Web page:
Born Andonis Michaelides in Cyprus in 1958, Mick Karn was one of a wave of influential bass players who dominated the British post-punk landscape. His band, Japan, were inspirational as well as commercially successful: you can detect elements of their aesthetic and sound in much bigger acts such as Duran Duran, for example. But few bass players sounded anything like Karn, with his subterranean fretless rumbles and deft fills providing a slithery tectonic foundation for songs such as Ghosts and Gentlemen Take Polaroids.
Although Karn wasn’t destined for a long career, his output was prodigious. He recorded 10 solo albums and EPs between 1982 and 2009, and he played on two key albums with Gary Numan, Dance (1981) and I, Assassin (1982). He also played on the short-lived Dali’s Car project with Bauhaus singer Pete Murphy, and on several collaborations with experimental musicians including David Torn, Gavin Harrison of Porcupine Tree, Frank Zappa’s drummer Terry Bozzio, and his fellow Japan members Steve Jansen and Richard Barbieri.
But Karn’s best-known work remains the six studio albums which Japan – and their later incarnation Rain Tree Crow – recorded from 1978 to 1991. To this day those LPs provide an experience that takes years to unpack. His was a fully-rounded vision, as his sculpture and paintings illustrate, and his work has aged well in the intervening years – despite his own opinion on that subject.
Although this enigmatic musician left us too early, succumbing to cancer in 2011 at the age of 52, you could profitably spend a lifetime listening to his music: this interview, conducted in 2004, offers a rare insight. Karn’s 2009 autobiography, Japan And Self Existence, is also recommended for anyone who wants to understand his ideas.
There are some pretty dark atmospheres on your new album, More Better Different.
“If you consider this CD to be dark, I suggest you listen to my previous album Each Eye A Path, which focuses on personal upheavals and distressing periods of my life. This album, for me, is probably the most positive and bright I’ve written since Titles in 1982. As music is a form of self-expression, it can only be a reflection of a state of mind while composing or recording.”
Your music requires an investment of time to understand fully. Will people put in that time, do you think?
“That has never been the motivation for me. I can only hope that I successfully translate my feelings into a medium that can be understood. It’s an added reward, if in the process, I’m lucky enough to have enough people who enjoy it for their own personal reasons.”
Do you compose on bass?
“No, never. I would have to call that a bass solo, something I don’t particularly enjoy doing or listening to. I compose with drums and a few chords. I tend to look at the bass guitar in much the same way as a vocalist might a lead vocal, and I think the overall composition would suffer if the other parts were only there as a backing or an afterthought.”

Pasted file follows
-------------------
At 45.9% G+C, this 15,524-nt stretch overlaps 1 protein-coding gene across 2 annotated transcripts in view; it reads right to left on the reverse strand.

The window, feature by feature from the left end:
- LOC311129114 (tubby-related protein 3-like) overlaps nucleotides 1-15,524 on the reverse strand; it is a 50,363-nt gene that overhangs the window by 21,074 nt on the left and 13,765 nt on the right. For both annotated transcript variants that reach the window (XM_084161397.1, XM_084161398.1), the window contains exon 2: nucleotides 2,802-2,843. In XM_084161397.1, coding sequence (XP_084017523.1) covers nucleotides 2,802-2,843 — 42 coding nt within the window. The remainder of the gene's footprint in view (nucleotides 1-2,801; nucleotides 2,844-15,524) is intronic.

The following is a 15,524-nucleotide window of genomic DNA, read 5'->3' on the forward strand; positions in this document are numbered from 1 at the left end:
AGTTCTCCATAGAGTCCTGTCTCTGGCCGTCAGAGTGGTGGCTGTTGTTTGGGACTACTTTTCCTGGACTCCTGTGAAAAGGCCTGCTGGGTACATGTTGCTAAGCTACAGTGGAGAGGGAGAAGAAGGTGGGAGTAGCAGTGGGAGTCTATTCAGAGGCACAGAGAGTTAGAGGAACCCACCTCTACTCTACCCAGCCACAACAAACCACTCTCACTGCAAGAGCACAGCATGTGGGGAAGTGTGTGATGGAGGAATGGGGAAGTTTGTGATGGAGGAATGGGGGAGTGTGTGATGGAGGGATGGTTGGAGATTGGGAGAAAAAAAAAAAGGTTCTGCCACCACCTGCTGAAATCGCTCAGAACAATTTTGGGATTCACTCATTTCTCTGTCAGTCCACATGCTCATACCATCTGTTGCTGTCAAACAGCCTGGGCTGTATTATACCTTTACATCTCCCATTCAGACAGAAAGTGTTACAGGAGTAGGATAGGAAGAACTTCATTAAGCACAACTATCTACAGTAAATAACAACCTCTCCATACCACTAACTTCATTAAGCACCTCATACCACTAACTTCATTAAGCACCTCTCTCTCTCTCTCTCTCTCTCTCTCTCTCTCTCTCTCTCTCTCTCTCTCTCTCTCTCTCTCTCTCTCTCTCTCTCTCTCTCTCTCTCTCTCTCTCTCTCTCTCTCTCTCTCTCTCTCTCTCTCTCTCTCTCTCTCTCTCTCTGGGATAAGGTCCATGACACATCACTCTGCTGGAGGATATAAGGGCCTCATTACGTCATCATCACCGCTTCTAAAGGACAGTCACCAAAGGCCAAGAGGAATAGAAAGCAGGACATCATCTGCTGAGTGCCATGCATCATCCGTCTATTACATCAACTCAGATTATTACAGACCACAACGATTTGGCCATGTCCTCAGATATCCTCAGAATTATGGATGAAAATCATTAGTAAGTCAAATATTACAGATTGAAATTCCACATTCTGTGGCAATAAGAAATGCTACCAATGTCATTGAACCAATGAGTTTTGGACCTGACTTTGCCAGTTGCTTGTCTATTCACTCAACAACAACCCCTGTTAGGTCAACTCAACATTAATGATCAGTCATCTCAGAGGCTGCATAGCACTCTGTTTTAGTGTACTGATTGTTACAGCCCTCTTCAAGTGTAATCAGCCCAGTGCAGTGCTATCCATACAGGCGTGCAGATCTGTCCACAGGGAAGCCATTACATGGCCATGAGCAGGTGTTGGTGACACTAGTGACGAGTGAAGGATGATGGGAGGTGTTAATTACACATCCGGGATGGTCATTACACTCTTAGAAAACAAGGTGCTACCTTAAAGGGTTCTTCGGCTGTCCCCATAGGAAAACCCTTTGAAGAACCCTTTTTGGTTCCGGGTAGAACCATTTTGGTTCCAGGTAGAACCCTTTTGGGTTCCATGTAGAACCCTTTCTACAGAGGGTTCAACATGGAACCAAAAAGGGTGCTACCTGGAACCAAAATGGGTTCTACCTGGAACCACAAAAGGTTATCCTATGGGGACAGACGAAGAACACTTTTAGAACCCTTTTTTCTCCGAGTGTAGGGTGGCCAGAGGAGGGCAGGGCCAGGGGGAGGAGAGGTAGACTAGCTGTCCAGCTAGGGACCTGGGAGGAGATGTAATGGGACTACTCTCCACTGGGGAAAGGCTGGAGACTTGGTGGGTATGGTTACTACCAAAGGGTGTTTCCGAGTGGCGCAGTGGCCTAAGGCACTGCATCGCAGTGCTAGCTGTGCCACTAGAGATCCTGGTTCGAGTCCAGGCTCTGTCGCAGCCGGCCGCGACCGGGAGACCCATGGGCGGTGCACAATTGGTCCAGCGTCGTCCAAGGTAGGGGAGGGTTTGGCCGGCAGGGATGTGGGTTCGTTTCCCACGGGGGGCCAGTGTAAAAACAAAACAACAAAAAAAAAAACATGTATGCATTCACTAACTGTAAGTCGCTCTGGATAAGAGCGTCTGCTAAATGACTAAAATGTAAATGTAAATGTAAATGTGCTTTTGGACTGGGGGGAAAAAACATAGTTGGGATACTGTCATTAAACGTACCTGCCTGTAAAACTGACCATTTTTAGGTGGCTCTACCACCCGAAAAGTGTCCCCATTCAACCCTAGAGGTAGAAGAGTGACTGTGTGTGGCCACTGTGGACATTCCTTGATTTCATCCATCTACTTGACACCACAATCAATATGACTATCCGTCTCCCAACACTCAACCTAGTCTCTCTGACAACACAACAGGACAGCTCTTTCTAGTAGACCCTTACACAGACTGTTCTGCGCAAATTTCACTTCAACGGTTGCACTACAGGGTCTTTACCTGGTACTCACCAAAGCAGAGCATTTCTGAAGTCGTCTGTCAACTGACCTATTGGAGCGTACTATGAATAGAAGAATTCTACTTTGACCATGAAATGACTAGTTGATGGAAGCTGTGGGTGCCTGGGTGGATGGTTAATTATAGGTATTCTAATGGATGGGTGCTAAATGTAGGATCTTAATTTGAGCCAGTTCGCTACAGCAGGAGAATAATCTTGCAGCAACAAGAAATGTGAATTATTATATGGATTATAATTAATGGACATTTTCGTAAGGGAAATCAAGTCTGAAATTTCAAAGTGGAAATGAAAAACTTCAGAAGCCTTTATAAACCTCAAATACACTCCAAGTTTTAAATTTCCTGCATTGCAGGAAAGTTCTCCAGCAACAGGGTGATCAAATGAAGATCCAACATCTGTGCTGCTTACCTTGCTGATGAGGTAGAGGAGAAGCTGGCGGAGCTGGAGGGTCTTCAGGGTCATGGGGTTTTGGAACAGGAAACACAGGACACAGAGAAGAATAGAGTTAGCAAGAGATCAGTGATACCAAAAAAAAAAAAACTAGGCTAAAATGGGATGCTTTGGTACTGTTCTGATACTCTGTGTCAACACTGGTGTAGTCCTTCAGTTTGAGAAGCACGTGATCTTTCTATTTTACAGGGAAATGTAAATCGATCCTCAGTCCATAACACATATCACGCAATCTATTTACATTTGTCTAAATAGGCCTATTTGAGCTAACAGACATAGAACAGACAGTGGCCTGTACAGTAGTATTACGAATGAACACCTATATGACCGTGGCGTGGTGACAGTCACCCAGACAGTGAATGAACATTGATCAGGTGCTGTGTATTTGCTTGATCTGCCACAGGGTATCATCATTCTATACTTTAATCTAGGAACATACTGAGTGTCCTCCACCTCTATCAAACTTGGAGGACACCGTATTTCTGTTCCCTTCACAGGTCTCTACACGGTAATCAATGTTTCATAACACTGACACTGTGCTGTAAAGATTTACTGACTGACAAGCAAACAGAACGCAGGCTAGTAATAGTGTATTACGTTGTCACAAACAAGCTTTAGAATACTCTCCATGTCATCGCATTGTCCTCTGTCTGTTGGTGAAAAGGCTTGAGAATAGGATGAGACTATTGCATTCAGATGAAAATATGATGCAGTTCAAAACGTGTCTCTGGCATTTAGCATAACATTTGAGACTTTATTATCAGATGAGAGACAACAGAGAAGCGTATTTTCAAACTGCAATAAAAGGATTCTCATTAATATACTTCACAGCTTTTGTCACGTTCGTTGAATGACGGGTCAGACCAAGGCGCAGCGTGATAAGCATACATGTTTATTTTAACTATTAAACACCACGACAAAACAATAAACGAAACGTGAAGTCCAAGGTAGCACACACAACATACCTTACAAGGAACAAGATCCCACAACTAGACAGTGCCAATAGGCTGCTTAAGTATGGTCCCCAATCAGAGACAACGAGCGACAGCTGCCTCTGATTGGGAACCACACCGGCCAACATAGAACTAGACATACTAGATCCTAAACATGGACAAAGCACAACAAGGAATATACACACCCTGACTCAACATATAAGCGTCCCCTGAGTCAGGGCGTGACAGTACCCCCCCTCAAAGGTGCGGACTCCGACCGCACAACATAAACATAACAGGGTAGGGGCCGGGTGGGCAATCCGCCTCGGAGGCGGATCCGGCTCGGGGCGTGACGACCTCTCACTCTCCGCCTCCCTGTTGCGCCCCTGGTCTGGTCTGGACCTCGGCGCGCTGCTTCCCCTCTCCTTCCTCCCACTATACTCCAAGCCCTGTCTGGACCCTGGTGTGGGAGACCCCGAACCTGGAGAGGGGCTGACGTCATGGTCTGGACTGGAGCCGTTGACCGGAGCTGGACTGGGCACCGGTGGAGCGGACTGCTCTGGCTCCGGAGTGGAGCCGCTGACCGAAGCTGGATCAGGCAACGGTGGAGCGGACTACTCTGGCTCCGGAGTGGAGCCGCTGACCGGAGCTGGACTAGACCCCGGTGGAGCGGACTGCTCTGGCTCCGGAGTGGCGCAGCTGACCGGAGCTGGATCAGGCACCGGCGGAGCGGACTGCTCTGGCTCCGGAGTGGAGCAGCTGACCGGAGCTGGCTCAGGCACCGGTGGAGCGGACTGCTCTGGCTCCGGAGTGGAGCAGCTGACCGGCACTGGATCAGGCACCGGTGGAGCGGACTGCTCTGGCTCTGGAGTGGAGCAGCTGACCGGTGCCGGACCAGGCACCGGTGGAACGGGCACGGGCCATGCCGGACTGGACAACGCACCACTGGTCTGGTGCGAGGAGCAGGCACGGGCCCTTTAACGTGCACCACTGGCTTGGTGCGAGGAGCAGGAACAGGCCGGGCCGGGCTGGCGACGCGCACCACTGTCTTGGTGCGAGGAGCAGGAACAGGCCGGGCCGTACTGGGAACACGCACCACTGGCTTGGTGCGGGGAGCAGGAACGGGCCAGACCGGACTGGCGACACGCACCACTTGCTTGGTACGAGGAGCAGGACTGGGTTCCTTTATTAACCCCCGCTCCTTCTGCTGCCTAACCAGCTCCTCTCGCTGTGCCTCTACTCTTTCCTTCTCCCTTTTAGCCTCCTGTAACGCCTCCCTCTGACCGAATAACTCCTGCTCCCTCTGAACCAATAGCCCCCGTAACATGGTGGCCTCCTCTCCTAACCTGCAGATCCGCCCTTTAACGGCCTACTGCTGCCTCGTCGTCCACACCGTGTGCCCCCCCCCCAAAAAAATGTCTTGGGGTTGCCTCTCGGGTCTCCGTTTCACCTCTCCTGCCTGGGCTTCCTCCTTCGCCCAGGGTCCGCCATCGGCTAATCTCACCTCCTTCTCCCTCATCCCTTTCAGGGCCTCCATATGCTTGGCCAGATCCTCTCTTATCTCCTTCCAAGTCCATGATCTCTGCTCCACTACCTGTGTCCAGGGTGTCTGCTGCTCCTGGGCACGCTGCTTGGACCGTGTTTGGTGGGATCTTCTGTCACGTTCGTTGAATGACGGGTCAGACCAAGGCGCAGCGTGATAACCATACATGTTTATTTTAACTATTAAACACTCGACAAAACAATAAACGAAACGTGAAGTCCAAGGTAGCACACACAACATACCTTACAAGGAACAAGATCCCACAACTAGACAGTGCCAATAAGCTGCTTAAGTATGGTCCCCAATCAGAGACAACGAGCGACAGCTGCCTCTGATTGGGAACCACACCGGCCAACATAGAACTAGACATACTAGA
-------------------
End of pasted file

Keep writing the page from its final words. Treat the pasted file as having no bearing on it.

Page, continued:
Do you generally record the bass parts first or last?
“Sometimes the bass parts can act as an indication to what may be possible when the piece is finished, and so partly recorded early on, but it’s usually the last instrument to be added.”
Which is your preferred bass?
“Definitely the Wal I use on every recording and tour, probably for sentimental reasons as well as feeling comfortable with its weight and strings that only get changed when broken.”
“I don’t really have a favourite. I shouldn’t be saying that as I’m sponsored by Trace Elliot, who kindly let me use their latest models when and where I need them. I’m not very fussy about amps and, on the rare occasion that I may suddenly decide to use one for recording, I borrow whatever the studio may have lying around, which tend to be guitar amps.”
What effects do you use?
“Nothing in particular, just whatever may be at my disposal. Digital effects from the computer, or just double-tracking the clean bass.”
What is it about the fretless bass which appeals to you?
“The obvious answer would be its low frequencies. I enjoy being able to feel what I play.”
It’s an obvious question perhaps, but was Jaco Pastorius an influence?
“I made a point of never listening to Jaco until I was forced into it by my record label in 1995, so I wouldn’t include him as an influence. Jaco seems to be the only player people use as a comparison to anyone who plays fretless bass, regardless of style. I fail to understand how anyone can compare his outstanding technical ability with my inability to read music, or even play simple scales! I never actually practice unless it’s to remember how I played something in preparation for a tour, and I only play when I have to record the bass.”
So did any bass players influence you?
“I was listening to Stanley Clarke, who was a big influence when I first began to play, particularly School Days. Apart from him, any of the 70s pop I was a fan of only made me want do something different with the bass and be heard.”
How does Japan’s music stand up nowadays, in your opinion?
“Overall, I think it sounds quite dated apart from the odd track here and there. The parts that stand out for me are Richard Barbieri’s unique sounds and the combined rhythm section. Steve Jansen and I always worked as a team and pushed each other to discover our capabilities, even on Japan’s early albums.”
Was the Dali’s Car project with Pete Murphy a memorable experience?
“Yes, it was. I had to complete the album alone and still consider it to be my second solo album. Pete Murphy was very difficult to work with and disowned the album before it was completed, hence the inclusion of instrumental tracks. It wasn’t a very enjoyable project, but tension can sometimes have a positive effect on the creative process, and I think that stands out in places.”
What advice about bass playing can you give us?
“Forget what anyone else is doing – and find your own individual voice.”
For more information, visit the Mick Karn website